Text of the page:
There are many ways to interface Asterisk with scripts, other applications or storage systems. From the very trivial, such as using Asterisk Call Files, to sophisticated APIs such as the Asterisk Rest Interface. The pages in this section cover many of Asterisk's built-in interfaces, all of which provide some aspect of control, monitoring or storage.
- Asterisk Calendaring
- Asterisk Call Files
- Asterisk External Application Protocol (AEAP)
- Asterisk Gateway Interface (AGI)
- Asterisk Manager Interface (AMI)
- Asterisk REST Interface (ARI)
- Back-end Database and Realtime Connectivity
- Distributed Device State
- Simple Network Management Protocol (SNMP) Support
- Speech Recognition API
- Utilizing the StatsD Dialplan Application
|Asterisk Call Files|
Asterisk can initiate calls based on information provided via flat text files in a spool directory. Asterisk can operate on these as soon as the file is inside the directory, or in the future depending on the timestamp of the file.
|Asterisk External Application Protocol||AEAP is an API, and protocol that is used to connect and communicate with an application external to Asterisk. Currently, it's used to implement a speech to text engine that connects to an external application.|
|Asterisk Gateway Interface|
AGI provides an interface between the Asterisk dialplan and an external program (via pipes, stdin and stdout) that wants to manipulate a channel in the dialplan.
|Asterisk Management Interface*|
AMI is intended for management type functions. The manager is a client/server model over TCP. With the AMI you'll be able to control the PBX, originate calls, check mailbox status, monitor channels and queues as well as execute Asterisk commands.
|Asterisk REST Interface*|
ARI is an asynchronous API that allows developers to build communications applications by exposing the raw primitive objects in Asterisk - channels, bridges, endpoints, media, etc. - through an intuitive REST interface. The state of the objects being controlled by the user are conveyed via JSON events over a WebSocket.
Asterisk's calendaring module allows read and write communication with various standardized calendar technologies. Asterisk dialplan can make use of calendar event information.
Asterisk has core support for ODBC connectivity, and many Asterisk modules provide support for a variety of back-end database connectivity, such as for MySQL or PostgreSQL.
|Distributed Device State|
Asterisk provides a few ways of distributing the state of devices between multiple Asterisk instances, whether on the same system or multiple systems.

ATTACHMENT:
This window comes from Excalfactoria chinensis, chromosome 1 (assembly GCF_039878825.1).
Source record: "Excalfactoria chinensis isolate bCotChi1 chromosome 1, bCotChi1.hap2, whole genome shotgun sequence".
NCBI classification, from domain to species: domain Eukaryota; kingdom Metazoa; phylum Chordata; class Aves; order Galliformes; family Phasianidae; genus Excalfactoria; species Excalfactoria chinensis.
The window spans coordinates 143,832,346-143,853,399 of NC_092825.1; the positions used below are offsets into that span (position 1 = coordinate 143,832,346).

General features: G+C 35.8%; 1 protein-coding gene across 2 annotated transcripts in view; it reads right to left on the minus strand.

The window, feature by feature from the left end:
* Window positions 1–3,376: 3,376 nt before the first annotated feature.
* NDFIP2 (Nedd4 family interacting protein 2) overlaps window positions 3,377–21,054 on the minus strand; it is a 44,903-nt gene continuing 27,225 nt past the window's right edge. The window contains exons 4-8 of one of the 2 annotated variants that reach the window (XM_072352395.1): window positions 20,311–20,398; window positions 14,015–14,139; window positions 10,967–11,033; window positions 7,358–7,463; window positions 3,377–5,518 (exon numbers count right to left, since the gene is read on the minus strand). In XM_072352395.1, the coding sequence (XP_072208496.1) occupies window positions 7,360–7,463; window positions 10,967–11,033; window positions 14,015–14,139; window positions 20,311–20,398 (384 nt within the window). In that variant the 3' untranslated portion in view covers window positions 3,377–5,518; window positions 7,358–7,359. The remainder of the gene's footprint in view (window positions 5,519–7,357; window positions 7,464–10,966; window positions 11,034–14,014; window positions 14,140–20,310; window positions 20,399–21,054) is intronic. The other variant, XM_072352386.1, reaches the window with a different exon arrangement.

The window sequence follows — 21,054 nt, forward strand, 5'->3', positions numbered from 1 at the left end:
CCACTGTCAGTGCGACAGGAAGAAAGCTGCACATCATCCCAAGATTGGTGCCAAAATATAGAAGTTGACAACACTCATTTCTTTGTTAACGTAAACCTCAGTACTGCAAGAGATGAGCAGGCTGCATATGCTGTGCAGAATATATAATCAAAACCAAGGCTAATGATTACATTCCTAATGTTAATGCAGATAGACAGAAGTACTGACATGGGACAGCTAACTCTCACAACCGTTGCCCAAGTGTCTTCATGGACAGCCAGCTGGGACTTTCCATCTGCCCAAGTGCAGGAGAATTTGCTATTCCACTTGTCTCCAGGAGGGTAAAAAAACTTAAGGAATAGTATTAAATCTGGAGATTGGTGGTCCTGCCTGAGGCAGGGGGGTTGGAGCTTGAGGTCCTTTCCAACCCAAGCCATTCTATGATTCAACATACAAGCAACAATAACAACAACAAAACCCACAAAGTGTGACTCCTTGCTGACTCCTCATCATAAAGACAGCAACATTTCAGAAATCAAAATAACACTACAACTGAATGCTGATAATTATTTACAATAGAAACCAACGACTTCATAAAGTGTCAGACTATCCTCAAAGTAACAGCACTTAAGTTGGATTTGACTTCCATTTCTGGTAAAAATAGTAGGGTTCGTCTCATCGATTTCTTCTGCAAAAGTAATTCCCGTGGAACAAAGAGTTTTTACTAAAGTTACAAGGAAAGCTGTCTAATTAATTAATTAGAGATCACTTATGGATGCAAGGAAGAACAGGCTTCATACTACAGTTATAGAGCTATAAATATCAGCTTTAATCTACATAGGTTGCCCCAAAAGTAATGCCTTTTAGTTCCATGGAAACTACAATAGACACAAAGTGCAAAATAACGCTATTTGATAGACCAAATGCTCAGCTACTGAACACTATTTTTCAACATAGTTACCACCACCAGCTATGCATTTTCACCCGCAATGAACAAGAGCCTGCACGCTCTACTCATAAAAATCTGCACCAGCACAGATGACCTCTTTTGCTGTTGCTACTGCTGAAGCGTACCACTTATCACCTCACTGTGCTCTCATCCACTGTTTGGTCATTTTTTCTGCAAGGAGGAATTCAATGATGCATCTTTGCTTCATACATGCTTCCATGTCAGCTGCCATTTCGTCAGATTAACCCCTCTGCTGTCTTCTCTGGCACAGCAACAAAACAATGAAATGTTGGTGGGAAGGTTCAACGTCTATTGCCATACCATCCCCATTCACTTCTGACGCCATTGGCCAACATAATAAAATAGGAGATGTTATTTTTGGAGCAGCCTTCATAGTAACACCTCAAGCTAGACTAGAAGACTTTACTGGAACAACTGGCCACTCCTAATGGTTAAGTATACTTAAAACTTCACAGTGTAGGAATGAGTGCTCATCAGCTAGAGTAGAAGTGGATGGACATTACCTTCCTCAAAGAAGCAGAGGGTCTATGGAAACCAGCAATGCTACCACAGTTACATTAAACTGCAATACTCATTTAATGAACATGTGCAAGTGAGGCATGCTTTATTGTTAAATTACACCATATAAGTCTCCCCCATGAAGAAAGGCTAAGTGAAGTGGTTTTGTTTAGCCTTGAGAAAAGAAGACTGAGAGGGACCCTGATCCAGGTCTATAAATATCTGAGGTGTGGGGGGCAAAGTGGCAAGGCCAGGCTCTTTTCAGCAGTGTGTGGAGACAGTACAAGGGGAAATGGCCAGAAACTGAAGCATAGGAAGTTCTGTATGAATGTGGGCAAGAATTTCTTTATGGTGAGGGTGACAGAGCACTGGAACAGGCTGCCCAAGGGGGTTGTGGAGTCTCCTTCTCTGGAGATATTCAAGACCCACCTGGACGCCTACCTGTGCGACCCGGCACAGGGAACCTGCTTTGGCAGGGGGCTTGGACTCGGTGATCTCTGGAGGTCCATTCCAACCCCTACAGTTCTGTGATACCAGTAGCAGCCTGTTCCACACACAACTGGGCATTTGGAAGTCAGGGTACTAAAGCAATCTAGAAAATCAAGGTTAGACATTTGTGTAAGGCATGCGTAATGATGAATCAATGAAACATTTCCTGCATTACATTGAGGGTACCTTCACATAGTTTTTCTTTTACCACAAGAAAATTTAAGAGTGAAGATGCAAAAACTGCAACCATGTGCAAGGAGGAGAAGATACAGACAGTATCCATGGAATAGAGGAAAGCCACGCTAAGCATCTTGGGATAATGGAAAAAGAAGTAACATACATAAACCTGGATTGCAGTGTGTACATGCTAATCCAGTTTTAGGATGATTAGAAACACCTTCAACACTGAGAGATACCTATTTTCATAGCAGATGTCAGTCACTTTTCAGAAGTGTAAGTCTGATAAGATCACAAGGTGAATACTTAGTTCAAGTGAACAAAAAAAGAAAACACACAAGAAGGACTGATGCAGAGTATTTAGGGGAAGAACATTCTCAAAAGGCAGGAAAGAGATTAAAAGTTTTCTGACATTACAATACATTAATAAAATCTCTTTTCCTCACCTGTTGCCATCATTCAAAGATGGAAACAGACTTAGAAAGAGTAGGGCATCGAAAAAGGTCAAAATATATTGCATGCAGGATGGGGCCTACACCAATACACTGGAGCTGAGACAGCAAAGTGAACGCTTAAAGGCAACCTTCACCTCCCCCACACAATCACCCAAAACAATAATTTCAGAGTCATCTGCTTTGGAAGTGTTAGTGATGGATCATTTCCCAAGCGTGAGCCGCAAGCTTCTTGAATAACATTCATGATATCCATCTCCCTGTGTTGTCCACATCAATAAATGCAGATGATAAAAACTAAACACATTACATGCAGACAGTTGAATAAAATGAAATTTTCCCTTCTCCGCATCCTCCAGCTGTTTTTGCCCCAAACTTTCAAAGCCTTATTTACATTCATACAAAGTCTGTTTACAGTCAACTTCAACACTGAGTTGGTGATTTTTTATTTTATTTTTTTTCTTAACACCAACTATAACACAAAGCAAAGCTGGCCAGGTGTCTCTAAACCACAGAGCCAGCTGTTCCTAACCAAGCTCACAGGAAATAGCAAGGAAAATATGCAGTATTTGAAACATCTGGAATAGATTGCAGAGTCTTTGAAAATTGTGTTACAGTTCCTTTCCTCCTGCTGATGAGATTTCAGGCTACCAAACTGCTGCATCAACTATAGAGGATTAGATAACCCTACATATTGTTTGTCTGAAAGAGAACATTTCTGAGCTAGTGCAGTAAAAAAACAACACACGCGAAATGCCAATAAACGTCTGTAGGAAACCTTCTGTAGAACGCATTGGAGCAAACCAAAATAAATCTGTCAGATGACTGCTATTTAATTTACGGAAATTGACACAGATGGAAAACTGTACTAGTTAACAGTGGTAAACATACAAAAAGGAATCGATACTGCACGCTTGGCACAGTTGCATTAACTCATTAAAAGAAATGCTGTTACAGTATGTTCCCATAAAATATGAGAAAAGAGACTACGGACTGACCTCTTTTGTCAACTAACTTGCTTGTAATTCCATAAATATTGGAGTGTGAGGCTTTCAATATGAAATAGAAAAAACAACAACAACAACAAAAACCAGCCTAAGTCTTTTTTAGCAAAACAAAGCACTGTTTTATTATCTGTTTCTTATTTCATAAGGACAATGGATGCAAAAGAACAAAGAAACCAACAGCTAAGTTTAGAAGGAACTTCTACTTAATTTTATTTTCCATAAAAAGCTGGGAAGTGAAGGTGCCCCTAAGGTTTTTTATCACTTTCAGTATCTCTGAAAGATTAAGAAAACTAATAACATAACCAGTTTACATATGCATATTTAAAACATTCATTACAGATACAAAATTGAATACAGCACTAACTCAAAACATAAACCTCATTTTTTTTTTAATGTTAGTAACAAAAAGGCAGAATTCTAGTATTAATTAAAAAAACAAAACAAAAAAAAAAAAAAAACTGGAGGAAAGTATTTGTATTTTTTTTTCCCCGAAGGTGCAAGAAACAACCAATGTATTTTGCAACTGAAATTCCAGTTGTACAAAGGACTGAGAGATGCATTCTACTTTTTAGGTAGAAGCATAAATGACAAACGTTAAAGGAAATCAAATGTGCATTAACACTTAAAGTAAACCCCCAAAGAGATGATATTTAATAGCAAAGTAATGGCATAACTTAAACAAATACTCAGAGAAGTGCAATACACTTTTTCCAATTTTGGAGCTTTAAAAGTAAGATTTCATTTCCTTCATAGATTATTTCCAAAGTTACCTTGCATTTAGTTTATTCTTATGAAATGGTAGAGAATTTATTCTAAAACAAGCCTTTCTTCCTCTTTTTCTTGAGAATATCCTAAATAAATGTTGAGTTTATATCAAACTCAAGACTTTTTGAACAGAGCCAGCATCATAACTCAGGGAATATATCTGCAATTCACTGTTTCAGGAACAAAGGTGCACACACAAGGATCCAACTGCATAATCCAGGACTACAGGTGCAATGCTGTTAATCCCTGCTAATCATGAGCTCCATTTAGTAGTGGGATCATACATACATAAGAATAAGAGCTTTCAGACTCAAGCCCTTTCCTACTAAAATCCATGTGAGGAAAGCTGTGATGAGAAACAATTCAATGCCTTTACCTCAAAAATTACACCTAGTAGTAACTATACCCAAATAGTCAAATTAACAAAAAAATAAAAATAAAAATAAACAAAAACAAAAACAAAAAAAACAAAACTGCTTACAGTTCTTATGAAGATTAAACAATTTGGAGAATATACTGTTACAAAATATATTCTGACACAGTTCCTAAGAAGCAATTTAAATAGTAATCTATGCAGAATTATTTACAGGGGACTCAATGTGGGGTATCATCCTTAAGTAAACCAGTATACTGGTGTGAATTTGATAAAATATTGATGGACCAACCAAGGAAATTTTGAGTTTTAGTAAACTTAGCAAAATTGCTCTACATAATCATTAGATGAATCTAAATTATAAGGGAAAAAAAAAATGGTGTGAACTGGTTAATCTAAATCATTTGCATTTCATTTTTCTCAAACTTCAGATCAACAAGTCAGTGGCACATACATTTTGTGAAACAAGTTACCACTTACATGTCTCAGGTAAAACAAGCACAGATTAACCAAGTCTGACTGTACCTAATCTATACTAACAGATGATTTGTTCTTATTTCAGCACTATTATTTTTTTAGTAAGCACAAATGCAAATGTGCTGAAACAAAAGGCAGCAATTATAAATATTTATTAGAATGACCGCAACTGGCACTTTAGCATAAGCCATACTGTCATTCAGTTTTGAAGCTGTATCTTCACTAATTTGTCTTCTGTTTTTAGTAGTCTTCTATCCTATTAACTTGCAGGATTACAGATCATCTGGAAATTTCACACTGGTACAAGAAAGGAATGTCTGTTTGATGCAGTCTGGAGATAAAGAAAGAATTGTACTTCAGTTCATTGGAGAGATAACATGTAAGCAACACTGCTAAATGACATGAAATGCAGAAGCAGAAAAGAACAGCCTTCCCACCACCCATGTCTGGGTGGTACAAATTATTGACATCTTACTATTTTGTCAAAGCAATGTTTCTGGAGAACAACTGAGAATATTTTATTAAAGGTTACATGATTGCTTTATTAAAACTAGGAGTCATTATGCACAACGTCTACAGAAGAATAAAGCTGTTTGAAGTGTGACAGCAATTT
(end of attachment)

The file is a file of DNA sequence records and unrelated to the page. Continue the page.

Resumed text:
Basic SNMP support is included with Asterisk. This allows monitoring of a variety of Asterisk activity.
|Speech Recognition API|
The dialplan speech recognition API is based around a single speech utilities application file, which exports many applications to be used for speech recognition. These include an application to prepare for speech recognition, activate a grammar, and play back a sound file while waiting for the person to speak. Using a combination of these applications you can easily make a dialplan use speech recognition without worrying about what speech recognition engine is being used.
This StatsD application is a dialplan application that is used to send statistics automatically whenever a call is made to an extension that employs the application. The user must provide the arguments to the application in the dialplan, but after that, the application will send statistics to StatsD without requiring the user to perform anymore actions whenever a call comes through that extension.
* Event ordering is not guaranteed. Applications monitoring events from these interfaces should be aware that the order between received events is not assured unless otherwise, and elsewhere specified. For example, an event monitoring application may receive the following events: A->B->C. However, later it might receive those same events, but in a different order: B->A->C
Hi Kevin Harwell,
I am writing a new PHP ARI client library and will use it to develop stasis applications. I am a bit worried about your latest change on the "Interfaces" documentation concerning the order of ARI events. What exactly do you mean by that? E.g.: Is it possible that events which are emitted by a single channel "overtake" each other on their way to the subscribing web socket client? Or are you talking about events from different channels which are emitted at about the same time and therefore cannot be garantueed to arrive in the same order?
Would be very thankful for a quick answer for I need to now if I take this risk by using ARI.
Thanks and have a nice day!
For the most part the answer is yes to both. Most of the events are dispatched asynchronously. While some ordering between events (single channel and/or between different channels) may remain fairly stable it's just not necessarily guaranteed. As it's a threading/timing thing the greatest potential for receiving an event in a different order is when those events are dispatched from Asterisk at near the same time.
Note, though some order can be potentially enforced by an application. For instance, when a channel enters stasis you'll get a StasisStart message. The StasisEnd message won't be sent until the channel leaves, which the application should have some control over. So in this sense you should always get a StasisStart before a StasisEnd.
Hope that helps!